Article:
With a wave of anti-trans laws being enacted across the country, parents know that visibility is not enough to protect their trans children.
March 31st marks the International Transgender Day of Visibility. The day is about celebrating, honoring and empowering the lives of transgender and nonbinary people.
According to a recent Gallup poll, 11.3 percent of LGBTQ+ adults are transgender. Younger Americans are much more likely to belong to the LGBTQ+ community, too. Gallup estimates that growth will continue with future generations, too.
On this International Transgender Day of Visibility, we want the world to know that we love and embrace our children for who they are. We stand in solidarity with our children, our friends and our loved ones. We know this world is bigger and brighter because they have chosen to live their most authentic lives.
Still, we also know that visibility alone is not enough to protect our children.
There's a wave of anti-trans laws being enacted across the country right now. Specifically, 93 bills were introduced this legislative session that directly target transgender people. Four states have sent anti-trans bills to their governors.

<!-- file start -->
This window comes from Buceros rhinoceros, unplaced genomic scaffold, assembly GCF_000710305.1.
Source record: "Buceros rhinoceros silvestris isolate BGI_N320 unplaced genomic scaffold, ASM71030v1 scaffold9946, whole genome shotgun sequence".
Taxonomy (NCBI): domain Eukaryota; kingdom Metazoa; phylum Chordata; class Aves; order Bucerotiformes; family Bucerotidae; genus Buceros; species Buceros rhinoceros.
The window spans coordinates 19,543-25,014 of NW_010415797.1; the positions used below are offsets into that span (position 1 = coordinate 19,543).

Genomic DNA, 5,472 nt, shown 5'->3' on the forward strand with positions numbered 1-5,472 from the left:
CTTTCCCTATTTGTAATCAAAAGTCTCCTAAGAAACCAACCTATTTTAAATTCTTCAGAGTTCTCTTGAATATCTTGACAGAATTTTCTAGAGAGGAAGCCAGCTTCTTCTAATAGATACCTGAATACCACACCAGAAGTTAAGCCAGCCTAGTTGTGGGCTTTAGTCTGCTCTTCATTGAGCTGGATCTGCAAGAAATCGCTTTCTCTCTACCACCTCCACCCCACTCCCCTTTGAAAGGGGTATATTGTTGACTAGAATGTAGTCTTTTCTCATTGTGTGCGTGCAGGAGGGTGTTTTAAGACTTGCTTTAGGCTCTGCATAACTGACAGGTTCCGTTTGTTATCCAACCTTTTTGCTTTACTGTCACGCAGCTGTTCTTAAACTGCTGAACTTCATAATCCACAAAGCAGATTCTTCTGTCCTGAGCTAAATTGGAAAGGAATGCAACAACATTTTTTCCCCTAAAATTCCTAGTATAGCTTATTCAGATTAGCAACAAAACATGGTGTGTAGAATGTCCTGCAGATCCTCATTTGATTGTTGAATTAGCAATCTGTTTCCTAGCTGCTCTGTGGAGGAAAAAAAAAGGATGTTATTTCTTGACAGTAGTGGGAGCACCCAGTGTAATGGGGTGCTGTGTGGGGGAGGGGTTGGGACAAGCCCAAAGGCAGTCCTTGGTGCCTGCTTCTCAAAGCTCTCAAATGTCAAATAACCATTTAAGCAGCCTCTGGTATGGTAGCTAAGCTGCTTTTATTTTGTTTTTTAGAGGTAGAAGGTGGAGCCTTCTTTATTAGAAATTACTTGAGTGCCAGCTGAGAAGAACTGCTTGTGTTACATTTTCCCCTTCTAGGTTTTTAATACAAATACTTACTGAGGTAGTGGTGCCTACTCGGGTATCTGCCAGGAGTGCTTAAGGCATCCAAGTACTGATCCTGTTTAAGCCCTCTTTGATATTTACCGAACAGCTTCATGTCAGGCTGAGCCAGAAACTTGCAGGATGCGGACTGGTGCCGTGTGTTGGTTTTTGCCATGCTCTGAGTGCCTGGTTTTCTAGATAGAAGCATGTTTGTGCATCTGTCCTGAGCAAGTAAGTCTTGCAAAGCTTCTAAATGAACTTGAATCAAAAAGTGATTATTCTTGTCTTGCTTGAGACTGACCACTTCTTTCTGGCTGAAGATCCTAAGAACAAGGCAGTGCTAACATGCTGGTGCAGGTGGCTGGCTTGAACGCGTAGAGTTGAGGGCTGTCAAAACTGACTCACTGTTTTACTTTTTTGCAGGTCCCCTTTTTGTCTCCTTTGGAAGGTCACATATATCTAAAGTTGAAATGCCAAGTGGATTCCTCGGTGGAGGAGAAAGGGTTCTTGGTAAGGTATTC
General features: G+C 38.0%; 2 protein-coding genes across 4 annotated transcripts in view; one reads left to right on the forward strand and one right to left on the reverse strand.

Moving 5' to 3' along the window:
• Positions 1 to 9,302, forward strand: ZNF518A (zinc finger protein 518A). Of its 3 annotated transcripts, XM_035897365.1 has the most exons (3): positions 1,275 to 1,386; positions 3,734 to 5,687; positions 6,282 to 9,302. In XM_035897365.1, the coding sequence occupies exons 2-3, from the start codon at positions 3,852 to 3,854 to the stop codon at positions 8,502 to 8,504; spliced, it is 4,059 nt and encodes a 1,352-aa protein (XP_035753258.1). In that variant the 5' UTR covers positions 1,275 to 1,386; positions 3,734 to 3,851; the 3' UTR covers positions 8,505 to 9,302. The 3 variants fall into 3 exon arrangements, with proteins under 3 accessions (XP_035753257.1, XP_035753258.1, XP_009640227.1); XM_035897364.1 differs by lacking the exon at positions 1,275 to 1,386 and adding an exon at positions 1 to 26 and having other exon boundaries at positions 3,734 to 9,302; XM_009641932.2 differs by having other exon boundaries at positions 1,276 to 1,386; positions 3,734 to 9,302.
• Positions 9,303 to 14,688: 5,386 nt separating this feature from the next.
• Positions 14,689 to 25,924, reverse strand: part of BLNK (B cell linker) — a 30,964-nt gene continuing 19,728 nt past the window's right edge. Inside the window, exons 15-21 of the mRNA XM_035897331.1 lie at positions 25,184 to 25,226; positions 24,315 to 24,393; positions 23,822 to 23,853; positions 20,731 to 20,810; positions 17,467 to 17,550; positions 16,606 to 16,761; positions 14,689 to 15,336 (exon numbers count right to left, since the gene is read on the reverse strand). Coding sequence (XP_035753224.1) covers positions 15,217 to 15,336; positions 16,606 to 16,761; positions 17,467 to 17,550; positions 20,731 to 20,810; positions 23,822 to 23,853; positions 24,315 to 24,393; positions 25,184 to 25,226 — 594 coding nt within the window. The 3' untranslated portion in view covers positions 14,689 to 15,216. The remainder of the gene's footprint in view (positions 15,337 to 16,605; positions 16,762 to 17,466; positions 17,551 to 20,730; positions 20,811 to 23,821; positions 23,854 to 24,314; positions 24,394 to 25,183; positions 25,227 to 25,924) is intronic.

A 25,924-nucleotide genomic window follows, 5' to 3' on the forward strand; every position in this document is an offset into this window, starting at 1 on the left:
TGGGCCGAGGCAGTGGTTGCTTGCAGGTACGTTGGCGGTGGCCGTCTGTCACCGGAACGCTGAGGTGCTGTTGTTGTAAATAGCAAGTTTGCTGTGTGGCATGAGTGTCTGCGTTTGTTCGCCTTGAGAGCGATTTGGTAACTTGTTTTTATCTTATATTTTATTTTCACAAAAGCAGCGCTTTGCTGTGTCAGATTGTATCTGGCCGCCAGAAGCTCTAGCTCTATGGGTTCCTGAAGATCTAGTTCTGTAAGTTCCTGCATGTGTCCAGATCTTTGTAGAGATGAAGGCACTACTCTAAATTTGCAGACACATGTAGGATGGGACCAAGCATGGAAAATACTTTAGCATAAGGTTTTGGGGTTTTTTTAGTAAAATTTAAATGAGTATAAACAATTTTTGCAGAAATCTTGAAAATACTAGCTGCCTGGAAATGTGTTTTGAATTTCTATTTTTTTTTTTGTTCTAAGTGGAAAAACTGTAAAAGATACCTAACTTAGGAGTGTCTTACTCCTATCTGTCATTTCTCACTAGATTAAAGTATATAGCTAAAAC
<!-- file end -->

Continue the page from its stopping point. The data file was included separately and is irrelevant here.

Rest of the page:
The Arkansas Senate this week approved a ban on access to healthcare for transgender youth. The ACLU calls it "the most extreme anti-trans law to ever pass through a state legislature."
Arkansas, Tennessee and Mississippi have also enacted new laws that ban trans athletes from joining sports teams consistent with their gender identity. South Dakota's governor issued two executive orders to the same effect.
According to a study this month from the Williams Institute at University of California, Los Angeles, transgender people are more than four times more likely than cisgender people to experience violent victimization, including rape, sexual assault and aggravated or simple assault.
In 2020, at least 350 trans people were killed worldwide. This violence is disproportionately directed towards transfeminine people, especially trans women of color.
We bring up these laws and assaults because it's impossible to discuss the bravery with which our kids live their lives and not acknowledge what they're up against.
It takes courage to live visibly and authentically, especially when met with threats of violence or the loss of social and medical support.
If you have a loved one who is transgender, reach out to them today. Let them know that you support them, even if you think they already know. Be loud and generous with your support and love.
Today is about celebrating the trans community. Do that the best way you know how, mama: with love.
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